OCAD Studio: Limited Palette Portrait in Oils Part 1

Sketching in the Underdrawing





    • Small canvas or a panel prepared with a mid grey/brown value.
    • 2-3 flat brushes (¼-1 inch wide)
    • 2 small pointed brushes
    • Piece of soft charcoal


  • Titanium White Oil Paint
  • Cadmium Red Oil Paint
  • Yellow Ochre Oil Paint
  • Ivory Black Oil Paint


  • Palette
  • Easel
  • Thinner (I recommend odourless mineral spirits (OMS))
  • Linseed Oil
  • Painting rag or kitchen paper towel for wiping back and cleaning



  1. Working from life or from a reference, begin lightly sketching in the main shapes lightly with charcoal. As always, begin with the largest proportions before refining the lines and shapes. Try to use primarily straight lines as these are easy to correct and look confident. Don’t draw too heavily with the charcoal as this will darken your paint when you work over the top of the underdrawing.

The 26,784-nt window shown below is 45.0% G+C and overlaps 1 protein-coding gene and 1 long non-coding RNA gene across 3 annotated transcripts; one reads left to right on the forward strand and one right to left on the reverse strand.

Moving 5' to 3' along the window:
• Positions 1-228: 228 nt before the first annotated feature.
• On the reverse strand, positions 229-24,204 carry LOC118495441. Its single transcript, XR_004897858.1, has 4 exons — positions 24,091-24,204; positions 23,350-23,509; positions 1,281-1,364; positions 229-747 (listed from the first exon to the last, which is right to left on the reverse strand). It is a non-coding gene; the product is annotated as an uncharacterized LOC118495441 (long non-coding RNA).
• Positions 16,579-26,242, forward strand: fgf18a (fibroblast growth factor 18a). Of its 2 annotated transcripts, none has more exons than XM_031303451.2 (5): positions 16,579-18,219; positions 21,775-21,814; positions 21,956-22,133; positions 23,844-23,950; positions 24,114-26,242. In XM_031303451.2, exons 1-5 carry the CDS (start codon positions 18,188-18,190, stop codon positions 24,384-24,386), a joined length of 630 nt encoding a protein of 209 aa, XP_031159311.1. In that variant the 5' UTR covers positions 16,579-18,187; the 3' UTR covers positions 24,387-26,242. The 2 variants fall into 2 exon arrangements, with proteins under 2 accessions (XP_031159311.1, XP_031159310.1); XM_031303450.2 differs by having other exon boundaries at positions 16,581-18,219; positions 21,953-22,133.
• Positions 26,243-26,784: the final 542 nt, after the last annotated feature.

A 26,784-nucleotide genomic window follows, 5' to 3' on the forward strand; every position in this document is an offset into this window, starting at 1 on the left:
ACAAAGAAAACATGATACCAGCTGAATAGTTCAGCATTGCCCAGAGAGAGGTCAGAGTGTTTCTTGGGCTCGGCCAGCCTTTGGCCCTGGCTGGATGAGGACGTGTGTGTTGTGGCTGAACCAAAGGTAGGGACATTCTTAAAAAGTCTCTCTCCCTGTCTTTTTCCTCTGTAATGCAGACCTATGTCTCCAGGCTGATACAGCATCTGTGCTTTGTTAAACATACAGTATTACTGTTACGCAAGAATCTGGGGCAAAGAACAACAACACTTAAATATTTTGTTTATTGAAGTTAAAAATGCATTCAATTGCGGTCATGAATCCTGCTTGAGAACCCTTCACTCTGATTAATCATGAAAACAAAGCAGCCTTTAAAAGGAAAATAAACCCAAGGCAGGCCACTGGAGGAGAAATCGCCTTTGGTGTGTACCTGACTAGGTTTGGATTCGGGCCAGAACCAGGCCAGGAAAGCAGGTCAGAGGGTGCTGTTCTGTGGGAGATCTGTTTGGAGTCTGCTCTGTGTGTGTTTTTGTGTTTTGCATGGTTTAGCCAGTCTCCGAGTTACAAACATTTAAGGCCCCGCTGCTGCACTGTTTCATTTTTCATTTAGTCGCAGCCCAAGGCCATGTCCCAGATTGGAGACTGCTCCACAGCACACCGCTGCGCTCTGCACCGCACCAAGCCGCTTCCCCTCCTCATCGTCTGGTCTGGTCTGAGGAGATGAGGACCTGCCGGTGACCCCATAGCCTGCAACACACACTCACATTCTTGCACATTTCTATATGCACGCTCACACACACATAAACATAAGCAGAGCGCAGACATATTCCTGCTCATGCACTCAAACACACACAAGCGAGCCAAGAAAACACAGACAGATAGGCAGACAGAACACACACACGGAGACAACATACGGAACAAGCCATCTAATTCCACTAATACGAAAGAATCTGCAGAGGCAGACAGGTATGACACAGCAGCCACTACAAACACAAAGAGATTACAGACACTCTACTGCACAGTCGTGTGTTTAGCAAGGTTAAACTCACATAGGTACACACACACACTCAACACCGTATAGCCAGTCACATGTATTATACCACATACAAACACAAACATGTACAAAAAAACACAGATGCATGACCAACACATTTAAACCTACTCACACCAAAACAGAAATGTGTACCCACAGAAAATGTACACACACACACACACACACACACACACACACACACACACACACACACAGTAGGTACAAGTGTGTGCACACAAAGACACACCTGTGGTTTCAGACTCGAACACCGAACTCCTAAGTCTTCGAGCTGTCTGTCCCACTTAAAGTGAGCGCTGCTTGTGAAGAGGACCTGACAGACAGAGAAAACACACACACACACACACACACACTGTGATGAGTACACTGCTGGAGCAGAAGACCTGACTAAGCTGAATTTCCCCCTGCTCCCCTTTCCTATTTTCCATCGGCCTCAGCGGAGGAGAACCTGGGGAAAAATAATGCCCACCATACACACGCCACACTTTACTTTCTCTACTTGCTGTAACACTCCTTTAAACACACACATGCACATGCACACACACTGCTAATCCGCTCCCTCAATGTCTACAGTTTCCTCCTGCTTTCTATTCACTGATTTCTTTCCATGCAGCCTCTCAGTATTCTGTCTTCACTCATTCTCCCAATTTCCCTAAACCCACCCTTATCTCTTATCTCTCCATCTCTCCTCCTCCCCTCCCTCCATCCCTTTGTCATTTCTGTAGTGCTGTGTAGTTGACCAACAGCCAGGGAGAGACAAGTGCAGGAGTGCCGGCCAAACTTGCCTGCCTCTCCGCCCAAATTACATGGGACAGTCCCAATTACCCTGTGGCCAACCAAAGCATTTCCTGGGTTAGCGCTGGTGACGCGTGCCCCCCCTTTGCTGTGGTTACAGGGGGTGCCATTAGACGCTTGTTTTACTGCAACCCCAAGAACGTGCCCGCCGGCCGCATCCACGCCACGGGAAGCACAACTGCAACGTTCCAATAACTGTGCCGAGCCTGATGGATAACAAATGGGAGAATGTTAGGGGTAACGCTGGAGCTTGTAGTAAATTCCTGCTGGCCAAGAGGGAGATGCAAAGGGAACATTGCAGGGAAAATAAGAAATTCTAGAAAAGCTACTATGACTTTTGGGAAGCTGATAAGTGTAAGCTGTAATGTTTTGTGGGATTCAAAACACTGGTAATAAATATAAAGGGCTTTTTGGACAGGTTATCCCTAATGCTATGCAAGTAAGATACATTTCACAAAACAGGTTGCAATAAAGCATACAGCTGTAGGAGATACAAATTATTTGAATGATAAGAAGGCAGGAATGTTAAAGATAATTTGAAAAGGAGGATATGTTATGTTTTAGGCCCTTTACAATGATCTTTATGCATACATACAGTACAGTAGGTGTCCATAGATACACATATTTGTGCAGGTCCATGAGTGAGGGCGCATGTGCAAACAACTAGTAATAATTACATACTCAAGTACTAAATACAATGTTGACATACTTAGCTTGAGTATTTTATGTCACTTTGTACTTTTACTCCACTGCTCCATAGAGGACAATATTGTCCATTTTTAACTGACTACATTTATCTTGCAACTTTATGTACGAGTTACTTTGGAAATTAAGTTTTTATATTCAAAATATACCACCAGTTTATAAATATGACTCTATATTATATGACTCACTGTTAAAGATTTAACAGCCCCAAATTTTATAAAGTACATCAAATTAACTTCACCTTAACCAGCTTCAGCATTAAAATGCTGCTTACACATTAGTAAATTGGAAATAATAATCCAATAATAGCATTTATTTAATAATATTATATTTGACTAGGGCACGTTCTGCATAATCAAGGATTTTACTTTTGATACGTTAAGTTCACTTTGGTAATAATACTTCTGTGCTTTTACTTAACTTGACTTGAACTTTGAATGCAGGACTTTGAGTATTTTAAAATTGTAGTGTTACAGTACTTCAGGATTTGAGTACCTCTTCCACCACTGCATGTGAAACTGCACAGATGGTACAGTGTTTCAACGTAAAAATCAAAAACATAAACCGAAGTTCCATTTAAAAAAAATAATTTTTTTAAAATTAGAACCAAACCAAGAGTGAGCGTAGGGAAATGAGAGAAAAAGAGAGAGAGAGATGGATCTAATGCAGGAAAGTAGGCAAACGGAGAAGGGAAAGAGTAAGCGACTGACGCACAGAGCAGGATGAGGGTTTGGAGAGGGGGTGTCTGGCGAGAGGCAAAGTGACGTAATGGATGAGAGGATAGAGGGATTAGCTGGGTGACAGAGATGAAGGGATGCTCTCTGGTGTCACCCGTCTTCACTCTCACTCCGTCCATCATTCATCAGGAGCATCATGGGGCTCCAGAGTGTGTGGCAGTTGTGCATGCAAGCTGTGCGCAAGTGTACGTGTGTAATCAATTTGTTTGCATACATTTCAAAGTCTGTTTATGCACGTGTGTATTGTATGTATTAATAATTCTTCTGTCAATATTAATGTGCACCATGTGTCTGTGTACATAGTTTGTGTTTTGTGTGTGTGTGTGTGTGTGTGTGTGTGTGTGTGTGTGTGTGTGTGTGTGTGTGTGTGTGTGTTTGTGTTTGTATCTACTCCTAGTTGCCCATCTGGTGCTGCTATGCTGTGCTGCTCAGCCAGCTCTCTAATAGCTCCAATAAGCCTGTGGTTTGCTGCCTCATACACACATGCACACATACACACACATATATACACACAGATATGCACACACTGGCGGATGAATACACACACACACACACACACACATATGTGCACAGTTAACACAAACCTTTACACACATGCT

2. It’s best to take measurements with your eye rather than with a tool, but if necessary, you can use a spare brush to check that the proportions in your painting match the reference or sitter.
  3. Once you have lightly sketched in the major lines and shapes with charcoal you can switch to paint. Mix all four colours to make a mid-dark value muddy/neutral colour. Using a small brush dipped in OMS, work over the top of your charcoal underdrawing, tracing over the charcoal lines.
  4. If you need to make any corrections, dip a clean brush into your pot of mineral spirits and use it to wipe away the mistake. If any marks remain (or too much mineral spirits) you can use a clean piece of kitchen towel or rag to wipe away the excess.
  5. Once the line drawing is loosely sketched in, you can begin filling in the shapes with diluted paint (the same mixture you were using for the line drawing). To speed things up, you can switch to a broader brush for this step.